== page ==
The military coup in Thailand a week ago marked the second high profile collapse of a democracy in the developing world in the last seven years. The first was the coup in Pakistan in October 1999 that brought General Pervez Musharraf to power. Like the coup in Thailand, that coup was popular with the middle class. As in Thailand, the military was expected to vacate power soon after it ousted Prime Minister Nawaz Sharif. Six years later, Musharaff and the army are still in power.
By Walden Bello*
(Summary: Even before Thaksin, Thai democracy was already in severe crisis owing to a succession of elected but do-nothing or exceedingly corrupt regimes since 1992. Its legitimacy was eroded even further by the IMF, which for all intents and purposes ran the country, with no accountability, for four years, from 1997 to 2001, and imposed a program that brought great hardship to the majority. Thaksin stoked this disaffection with the IMF and the political system to create a majority coalition that allowed him to violate constitutional constraints and infringe on democratic freedoms, while enabling him to use the state as a mechanism of private capital accumulation in an unparalleled fashion. This led to the middle-class based, politically diverse opposition that sought to oust him by relying not on electoral democracy but on people power, the democracy of the street. The tide turned against Thaksin, and in the last few months, he not only lost moral legitimacy but a great deal of political power. Thai politics was not gridlocked, and the democracy movement was about to launch the final phase to drive Thaksin out when the military intervened. Though it is for the moment popular among Bangkokians, the coup will eventually prove to be a cure worse than the disease. Civil society cannot condone the coup, and it must move to make its presence felt in the current institutional vacuum to counter the moves of the newly assertive Old Right. But more than this, it must elaborate an alternative political program that will win the critical or hegemonic mass that would put democracy on firm foundations.)
Democracy on the Ropes
It is now claimed in some quarters that Thaksin Shinawatra undermined the democratic regime that came into being after the people’s power uprising in May 1992. True, but Thai democracy was in bad shape before Thaksin came to power in January 2001. The first Chuan Leekpai government from 1992 to 1995 was marked by the absence of even the slightest effort at social reform. The government of former provincial businessman Banharn Silipa-Archa, from 1995 to 1996, was described as “a semi-kleptocratic administration where coalition partners were paid to stay sweet, just like he used to buy public works contracts.” Then followed, in 1996-97, the government of Chavalit Yongchaiyudh, a former general, which was based on an alliance among big business elites, provincial bosses, and local godfathers. Relatively free elections were held, but they served mainly to determine which coalition of elites would have its turn at using government as a mechanism of private capital accumulation.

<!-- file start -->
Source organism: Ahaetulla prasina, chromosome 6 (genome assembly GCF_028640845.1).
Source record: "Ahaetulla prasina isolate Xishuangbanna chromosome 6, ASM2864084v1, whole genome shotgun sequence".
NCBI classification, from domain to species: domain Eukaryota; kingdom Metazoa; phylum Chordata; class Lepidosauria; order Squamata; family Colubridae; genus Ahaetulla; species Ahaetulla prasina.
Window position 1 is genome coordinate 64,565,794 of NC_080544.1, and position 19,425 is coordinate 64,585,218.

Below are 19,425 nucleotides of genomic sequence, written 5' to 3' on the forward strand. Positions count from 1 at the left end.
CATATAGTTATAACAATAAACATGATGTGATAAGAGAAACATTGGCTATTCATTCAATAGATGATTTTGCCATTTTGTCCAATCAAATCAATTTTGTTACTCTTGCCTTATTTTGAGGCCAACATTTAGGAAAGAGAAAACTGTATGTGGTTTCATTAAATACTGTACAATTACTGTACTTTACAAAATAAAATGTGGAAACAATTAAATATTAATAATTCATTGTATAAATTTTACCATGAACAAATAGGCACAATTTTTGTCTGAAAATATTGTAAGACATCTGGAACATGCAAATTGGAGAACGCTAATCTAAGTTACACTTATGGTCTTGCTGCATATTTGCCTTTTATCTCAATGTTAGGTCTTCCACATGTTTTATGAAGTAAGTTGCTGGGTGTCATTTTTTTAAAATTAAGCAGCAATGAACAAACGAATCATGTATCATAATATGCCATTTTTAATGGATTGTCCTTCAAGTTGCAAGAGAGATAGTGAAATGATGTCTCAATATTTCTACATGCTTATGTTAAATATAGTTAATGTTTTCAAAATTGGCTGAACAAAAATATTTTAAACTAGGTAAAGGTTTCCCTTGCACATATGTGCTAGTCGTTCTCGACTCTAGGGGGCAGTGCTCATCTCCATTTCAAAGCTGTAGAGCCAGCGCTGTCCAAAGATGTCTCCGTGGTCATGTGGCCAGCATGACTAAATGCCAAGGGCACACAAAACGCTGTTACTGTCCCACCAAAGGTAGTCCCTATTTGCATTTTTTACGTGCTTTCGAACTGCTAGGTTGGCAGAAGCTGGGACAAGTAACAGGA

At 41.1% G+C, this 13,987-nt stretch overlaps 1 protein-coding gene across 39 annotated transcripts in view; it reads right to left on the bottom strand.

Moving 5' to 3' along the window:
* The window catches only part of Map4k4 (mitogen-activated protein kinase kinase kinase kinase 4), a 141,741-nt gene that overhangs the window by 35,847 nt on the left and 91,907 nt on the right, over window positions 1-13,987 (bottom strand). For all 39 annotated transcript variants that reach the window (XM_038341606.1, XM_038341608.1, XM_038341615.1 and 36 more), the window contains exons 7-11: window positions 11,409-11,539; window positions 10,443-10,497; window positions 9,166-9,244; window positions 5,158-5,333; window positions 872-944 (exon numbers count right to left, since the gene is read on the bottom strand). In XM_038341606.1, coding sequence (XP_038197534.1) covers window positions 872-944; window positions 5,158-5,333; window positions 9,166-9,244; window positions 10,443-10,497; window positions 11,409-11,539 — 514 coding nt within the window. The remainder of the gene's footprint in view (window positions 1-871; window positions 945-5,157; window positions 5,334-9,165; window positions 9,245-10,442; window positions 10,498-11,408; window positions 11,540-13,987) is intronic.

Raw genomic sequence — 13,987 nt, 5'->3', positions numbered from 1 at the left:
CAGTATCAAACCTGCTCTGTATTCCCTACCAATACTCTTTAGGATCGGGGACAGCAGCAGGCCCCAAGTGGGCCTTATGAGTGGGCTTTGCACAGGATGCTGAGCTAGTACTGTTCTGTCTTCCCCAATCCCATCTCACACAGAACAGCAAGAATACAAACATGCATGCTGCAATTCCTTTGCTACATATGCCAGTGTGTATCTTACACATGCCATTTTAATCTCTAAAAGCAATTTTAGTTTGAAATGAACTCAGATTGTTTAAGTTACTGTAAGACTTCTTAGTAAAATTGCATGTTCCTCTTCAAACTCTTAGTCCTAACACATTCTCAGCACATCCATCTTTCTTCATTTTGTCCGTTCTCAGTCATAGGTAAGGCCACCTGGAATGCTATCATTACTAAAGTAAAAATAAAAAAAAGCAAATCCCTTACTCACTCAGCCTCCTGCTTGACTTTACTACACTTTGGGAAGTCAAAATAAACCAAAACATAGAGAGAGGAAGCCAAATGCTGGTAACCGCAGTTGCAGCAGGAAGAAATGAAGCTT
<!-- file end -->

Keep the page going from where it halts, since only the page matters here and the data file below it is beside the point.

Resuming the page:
Not surprisingly, the massive corruption, especially under Banharn and Chavalit, repelled the Bangkok middle class, and the urban and rural poor did not see the advent of democracy marking a change in their lives.
Thailand under IMF Rule
Democracy suffered a further blow in 1997-2001 following the Asian financial crisis. This time it was not the local elites that were the culprit. It was the International Monetary Fund (IMF), which pressured the Chavalit government, then the second Chuan government to adopt a very severe reform program that consisted of radically cutting expenditures, decreeing many corporations bankrupt, liberalizing foreign investment laws, and privatizing state enterprises. The IMF assembled a $72 billion rescue fund, but it was money that was spent not to save the local economy but to enable the government to pay off the foreign creditors of the country. When the Chavalit government hesitated to adopt these measures, the IMF pressed for a change in government. The second Chuan government complied fully with the Fund, and for the next three years Thailand had a government that was accountable not to the people but to a foreign institution. Not surprisingly, the government lost much of its credibility as the country plunged into recession and one million Thais fell under the poverty line. Meanwhile the US Trade Representative told the US Congress that the Thai government’s “commitments to restructure public enterprises and accelerate privatization of certain key sectors-including energy, transportation, utilities, and communications-[are expected] to create new business opportunities for US firms.”
The IMF, in short, contributed greatly to sapping the legitimacy of Thailand’s fledgling democracy, and, in this connection, this was not the only instance where the Fund contributed to eroding the credibility of a government, especially among the poor. If there is today a pattern reversing so-called “Third Wave” of democratization that took off as a trend in the developing world since the mid-seventies, the IMF-supported of course by the US government-is part of the answer. An IMF program requiring steep rises in transport costs destroyed the last ounce of legitimacy of Venezuelan democracy in 1989 and plunged the country into the spontaneous rising known as the “Caracazo.” Earlier, in 1987, the IMF forced the new democratic Aquino government in the Philippines to adopt a national economic program prioritizing debt repayment over development, pushing the Philippines into a period of stagnation, rising poverty, and rising inequality that saw, among other things, the squandering of much of the legitimacy of the democracy that succeeded Marcos. Also, a key contributor to the unraveling of Pakistan’s democracy were the structural adjustment programs that the IMF and the World Bank got both the government of Benazir Bhutto and that of her rival Nawaz Sharif to impose on the country. Since parliamentary democracy became associated with a rise in poverty and economic stagnation, it is not surprising that the Musahrraf coup was viewed with relief by most Pakistanis, from both the middle classes and the working masses.